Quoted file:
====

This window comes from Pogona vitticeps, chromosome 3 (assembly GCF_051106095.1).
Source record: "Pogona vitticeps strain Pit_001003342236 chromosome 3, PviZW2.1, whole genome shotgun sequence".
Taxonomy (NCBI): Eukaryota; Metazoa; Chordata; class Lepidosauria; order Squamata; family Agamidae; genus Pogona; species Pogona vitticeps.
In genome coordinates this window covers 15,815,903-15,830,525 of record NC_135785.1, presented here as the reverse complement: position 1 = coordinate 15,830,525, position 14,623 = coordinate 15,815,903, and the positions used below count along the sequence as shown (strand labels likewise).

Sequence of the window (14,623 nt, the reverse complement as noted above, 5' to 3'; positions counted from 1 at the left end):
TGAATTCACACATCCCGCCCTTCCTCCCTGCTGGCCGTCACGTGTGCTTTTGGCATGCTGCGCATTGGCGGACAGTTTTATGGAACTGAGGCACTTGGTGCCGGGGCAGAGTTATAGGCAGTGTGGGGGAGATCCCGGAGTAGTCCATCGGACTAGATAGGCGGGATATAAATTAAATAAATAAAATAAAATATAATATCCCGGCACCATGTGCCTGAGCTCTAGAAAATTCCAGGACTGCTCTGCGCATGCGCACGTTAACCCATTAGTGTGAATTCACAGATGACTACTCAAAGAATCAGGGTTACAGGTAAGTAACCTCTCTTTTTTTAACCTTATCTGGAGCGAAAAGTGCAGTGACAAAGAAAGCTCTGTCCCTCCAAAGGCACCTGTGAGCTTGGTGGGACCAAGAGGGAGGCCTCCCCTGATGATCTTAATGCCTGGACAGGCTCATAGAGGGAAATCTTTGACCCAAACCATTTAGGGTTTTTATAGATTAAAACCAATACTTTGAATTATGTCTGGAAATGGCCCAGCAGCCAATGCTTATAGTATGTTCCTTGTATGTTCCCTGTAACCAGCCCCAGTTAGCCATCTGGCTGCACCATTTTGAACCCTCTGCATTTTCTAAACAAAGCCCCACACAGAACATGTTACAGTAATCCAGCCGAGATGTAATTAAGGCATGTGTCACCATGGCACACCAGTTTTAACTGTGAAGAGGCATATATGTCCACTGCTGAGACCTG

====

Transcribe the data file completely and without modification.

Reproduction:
This window comes from Pogona vitticeps, chromosome 3 (assembly GCF_051106095.1).
Source record: "Pogona vitticeps strain Pit_001003342236 chromosome 3, PviZW2.1, whole genome shotgun sequence".
Taxonomy (NCBI): Eukaryota; Metazoa; Chordata; class Lepidosauria; order Squamata; family Agamidae; genus Pogona; species Pogona vitticeps.
In genome coordinates this window covers 15,815,903-15,830,525 of record NC_135785.1, presented here as the reverse complement: position 1 = coordinate 15,830,525, position 14,623 = coordinate 15,815,903, and the positions used below count along the sequence as shown (strand labels likewise).

Sequence of the window (14,623 nt, the reverse complement as noted above, 5' to 3'; positions counted from 1 at the left end):
TGAATTCACACATCCCGCCCTTCCTCCCTGCTGGCCGTCACGTGTGCTTTTGGCATGCTGCGCATTGGCGGACAGTTTTATGGAACTGAGGCACTTGGTGCCGGGGCAGAGTTATAGGCAGTGTGGGGGAGATCCCGGAGTAGTCCATCGGACTAGATAGGCGGGATATAAATTAAATAAATAAAATAAAATATAATATCCCGGCACCATGTGCCTGAGCTCTAGAAAATTCCAGGACTGCTCTGCGCATGCGCACGTTAACCCATTAGTGTGAATTCACAGATGACTACTCAAAGAATCAGGGTTACAGGTAAGTAACCTCTCTTTTTTTAACCTTATCTGGAGCGAAAAGTGCAGTGACAAAGAAAGCTCTGTCCCTCCAAAGGCACCTGTGAGCTTGGTGGGACCAAGAGGGAGGCCTCCCCTGATGATCTTAATGCCTGGACAGGCTCATAGAGGGAAATCTTTGACCCAAACCATTTAGGGTTTTTATAGATTAAAACCAATACTTTGAATTATGTCTGGAAATGGCCCAGCAGCCAATGCTTATAGTATGTTCCTTGTATGTTCCCTGTAACCAGCCCCAGTTAGCCATCTGGCTGCACCATTTTGAACCCTCTGCATTTTCTAAACAAAGCCCCACACAGAACATGTTACAGTAATCCAGCCGAGATGTAATTAAGGCATGTGTCACCATGGCACACCAGTTTTAACTGTGAAGAGGCATATATGTCCACTGCTGAGACCTG